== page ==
Last week for Chisholm Trail Museum art exhibit… Hurry!

by Tracy McCue, Sumner Newscow — Sumner County residents still have an opportunity to visit perhaps the greatest collection of art in years from local artists, both dead and alive, at the Chisholm Trail Museum in Wellington. 

The special exhibit called “A Brush with the Past” – celebrates the paintings of artists who have Sumner County ties. The exhibit will run through Oct. 28, Monday through Saturday from 1 to 5 p.m. at the building once known as Hatcher Hospital at 502 North Washington. 

The art exhibit, the brainchild of Sunni Bales, features many works from the now defunct Wellington Art Association from 1960 to 2004, as well as paintings and other art exhibits from others throughout the years. 

Those featured include: Marjorie Watson, Carol Long, Rebecca McAlister-Hines, Vera Epperson Potucek, Letha Rinehart, Grace Duerson, Ralph Cox, Arbelin Hayden Keyes (Miss Linnie), Marlene Hanson, Judy Elaine Smithback, Ed Barker and Donna Dudley-Barker, Sue Jean Hill Covacevich-Boys, Marcene Goodrum, LeNora Davidson and Elvera (Elvie) McDonald. 

Bales, who also organized the art exhibit at the Kansas Wheat Festival in July, decided to do another art exhibit as a fundraiser for the museum. It’s been a hit. Since Oct. 1, the museum has recorded one of its most successful fundraiser in years. 

“When we decided to do an art exhibit, we were thinking about four or five artists,” Bales said. “But the more I talked to people, the more they would recommend other artists. We ended up with 15 art displays.” 

Visitors, who take the tour for a mere $7, will see these art displays sprinkled throughout the three floors at the museum. 

Here’s a brief paragraph of the artists featured: 

Marjorie Watson – 1926-1977 – was a musician and artist, who wore only black because of a medical condition. Her art reflects her dynamic personality. 

Carol Long – is married to W.C. Long of Wellington and  joined a Harper County artist group in the 1960s. She was asked to paint an apple, and she fell in love with oil paints ever since. She would start an art association in Harper.

Rebecca McAlister-Hines – has just one painting, but it is a good one of a house. She lives in Denton, Texas and is the sister of Tom McAlister. 

Vera Epperson Potucek – 1907-2001- had two phases of her painting life. In the 1920s she had oil paintings. After putting her brushes away to raise children, she would come back using water colors and oils. It brought her many awards.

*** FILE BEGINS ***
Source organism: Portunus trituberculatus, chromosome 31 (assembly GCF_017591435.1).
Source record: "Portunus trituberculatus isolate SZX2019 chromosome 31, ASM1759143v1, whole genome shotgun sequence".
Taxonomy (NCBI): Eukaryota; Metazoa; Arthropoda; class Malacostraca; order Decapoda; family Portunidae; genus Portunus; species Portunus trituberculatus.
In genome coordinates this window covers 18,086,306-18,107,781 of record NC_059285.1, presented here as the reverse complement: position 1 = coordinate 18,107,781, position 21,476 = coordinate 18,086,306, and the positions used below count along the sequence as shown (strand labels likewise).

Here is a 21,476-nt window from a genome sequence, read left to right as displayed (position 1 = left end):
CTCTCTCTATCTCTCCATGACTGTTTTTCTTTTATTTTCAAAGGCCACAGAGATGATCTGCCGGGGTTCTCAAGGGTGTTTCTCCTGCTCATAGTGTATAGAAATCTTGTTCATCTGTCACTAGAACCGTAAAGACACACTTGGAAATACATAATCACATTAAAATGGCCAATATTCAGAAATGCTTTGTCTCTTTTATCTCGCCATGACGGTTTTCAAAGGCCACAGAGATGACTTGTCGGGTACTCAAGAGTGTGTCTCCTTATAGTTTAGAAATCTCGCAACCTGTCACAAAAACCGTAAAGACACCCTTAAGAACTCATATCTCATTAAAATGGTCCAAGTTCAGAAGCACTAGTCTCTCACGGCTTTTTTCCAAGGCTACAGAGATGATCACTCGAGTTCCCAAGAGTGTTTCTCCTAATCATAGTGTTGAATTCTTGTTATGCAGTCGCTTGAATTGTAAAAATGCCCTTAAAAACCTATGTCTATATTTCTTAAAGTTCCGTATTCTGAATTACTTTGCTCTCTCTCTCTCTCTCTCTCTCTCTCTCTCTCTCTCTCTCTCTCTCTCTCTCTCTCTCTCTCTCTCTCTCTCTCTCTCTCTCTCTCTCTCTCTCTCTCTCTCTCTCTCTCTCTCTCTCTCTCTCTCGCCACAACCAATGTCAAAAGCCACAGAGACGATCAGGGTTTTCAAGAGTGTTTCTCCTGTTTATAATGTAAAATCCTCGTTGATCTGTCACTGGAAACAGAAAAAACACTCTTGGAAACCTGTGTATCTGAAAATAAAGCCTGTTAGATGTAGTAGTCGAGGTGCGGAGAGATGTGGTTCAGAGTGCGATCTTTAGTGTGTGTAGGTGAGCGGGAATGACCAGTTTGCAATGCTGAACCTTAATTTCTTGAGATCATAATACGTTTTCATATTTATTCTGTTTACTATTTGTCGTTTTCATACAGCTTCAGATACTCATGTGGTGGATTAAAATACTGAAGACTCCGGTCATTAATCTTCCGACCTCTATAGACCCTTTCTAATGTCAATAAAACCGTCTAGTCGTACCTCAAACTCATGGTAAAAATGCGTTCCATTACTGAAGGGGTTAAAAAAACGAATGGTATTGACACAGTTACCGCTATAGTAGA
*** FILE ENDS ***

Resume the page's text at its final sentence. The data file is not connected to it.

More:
Letha Rinehart – 1905-1990 – was from Conway Springs and was a housewife and professional artist. She was a graduate from a commercial art school in Minneapolis, Minn. and worked extensively with oil paintings, acrylics, watercolors and pastels. 

Grace Duerson – 1905-2008 – helped establish the Wellington Art Association. She was fond of painting mountains and worked extensively with oil paint, watercolor and interior design. 

Ralph Cox – 1933-2001 – was a well known artists using many different mediums to create his art. He was a bachelor, lived with his brother, and collected perfume bottles. When he died his ashes were scattered over the Wellington Library, Prairie Lawn Cemetery, and a pasture with a pond where he sunbathed. 

Arbelin Hayden Keyes – 1861-1955 – was a bit of a mystery in that she was a daughter of a Presbyterian Church minister, who painted mostly portraits and still life in oil and watercolors. 

Marlene Hanson – studied art at Wellington High School, Kansas State and Emporia State and has changed her artistry several times to reflect that there is “new art to experience.” Her current interest is reflecting the still life drawings using colored pencils. 

Judy Elaine Smithback – 1948-2004 – had a commercial advertising business called Thumb-Tack Studios and worked in the art departments of both St. Francis Medical Center and Raytheon. She has several replica drawings including a painting of both President Roosevelts at the museum.

Ed and Donna Barker – the only husband-wife team featured in the art exhibit, met at the University of Arizona and eventually moved to Wellington in 1973. He had a firing building at the house they built southeast of town to make pottery and sculpture. They sell their artwork at weekend festivals. They are about to retire their kiln.

Sue Jean Hill Covacevich-Boys – 1905-1998, was born in Wellington but eventually became an art instructor at Winfield High School. There she would live in Mexico for 12 years, before returning to Kansas and starting the art department at Southwestern College. She painted the 63-foot mural at CornerBank building in Winfield. 

Marcene Goodrum – is definitely alive and kicking as an assistant Wellington Recreation Commission director. She has a diversified group of painting on the third floor of the museum, where she has produced over the years.

LeNora Davidson – the wife of Burt Davidson in 1953, studied under artists like Sue Jean Covacevich, Robert Kiskaden and others where she learned sculpture, printmaking, drawing and painting. She sold 15 minute ink and water color portraits at art shows in Kansas and Arizona. Among her paintings include the old Methodist Church, the Mayflower Travel Trailer plant, the Wellington Art Association and the Santa Fe dorms.

Elvie McDonald – 1928-1990 – married to Marvin McDonald and raised De Bertrand and Marvin McDonald Jr. wanted beautiful paintings in her home but could not afford them when she was married. So she started to paint. Several of her works have hung in the Wichita Art Museum. She also did pottery and was an excellent interior decorator.

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